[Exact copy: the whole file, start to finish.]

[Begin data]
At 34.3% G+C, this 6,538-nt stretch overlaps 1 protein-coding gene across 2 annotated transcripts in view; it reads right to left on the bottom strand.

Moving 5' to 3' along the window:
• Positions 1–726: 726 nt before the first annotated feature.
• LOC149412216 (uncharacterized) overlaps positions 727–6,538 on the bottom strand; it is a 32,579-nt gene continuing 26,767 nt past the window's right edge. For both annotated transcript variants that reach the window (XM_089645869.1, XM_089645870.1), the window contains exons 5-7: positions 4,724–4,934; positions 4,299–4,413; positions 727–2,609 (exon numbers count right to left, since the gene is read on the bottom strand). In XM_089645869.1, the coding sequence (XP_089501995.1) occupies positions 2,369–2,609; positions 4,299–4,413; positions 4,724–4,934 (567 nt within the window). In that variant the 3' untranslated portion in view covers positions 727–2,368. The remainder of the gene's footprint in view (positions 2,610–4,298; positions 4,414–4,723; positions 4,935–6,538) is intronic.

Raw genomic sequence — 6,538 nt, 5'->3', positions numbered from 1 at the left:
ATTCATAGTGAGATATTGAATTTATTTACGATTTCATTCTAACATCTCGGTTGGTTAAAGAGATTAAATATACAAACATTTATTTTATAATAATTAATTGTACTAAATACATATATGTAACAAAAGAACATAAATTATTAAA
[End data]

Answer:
At 34.3% G+C, this 6,538-nt stretch overlaps 1 protein-coding gene across 2 annotated transcripts in view; it reads right to left on the bottom strand.

Moving 5' to 3' along the window:
• Positions 1–726: 726 nt before the first annotated feature.
• LOC149412216 (uncharacterized) overlaps positions 727–6,538 on the bottom strand; it is a 32,579-nt gene continuing 26,767 nt past the window's right edge. For both annotated transcript variants that reach the window (XM_089645869.1, XM_089645870.1), the window contains exons 5-7: positions 4,724–4,934; positions 4,299–4,413; positions 727–2,609 (exon numbers count right to left, since the gene is read on the bottom strand). In XM_089645869.1, the coding sequence (XP_089501995.1) occupies positions 2,369–2,609; positions 4,299–4,413; positions 4,724–4,934 (567 nt within the window). In that variant the 3' untranslated portion in view covers positions 727–2,368. The remainder of the gene's footprint in view (positions 2,610–4,298; positions 4,414–4,723; positions 4,935–6,538) is intronic.

Raw genomic sequence — 6,538 nt, 5'->3', positions numbered from 1 at the left:
ATTCATAGTGAGATATTGAATTTATTTACGATTTCATTCTAACATCTCGGTTGGTTAAAGAGATTAAATATACAAACATTTATTTTATAATAATTAATTGTACTAAATACATATATGTAACAAAAGAACATAAATTATTAAA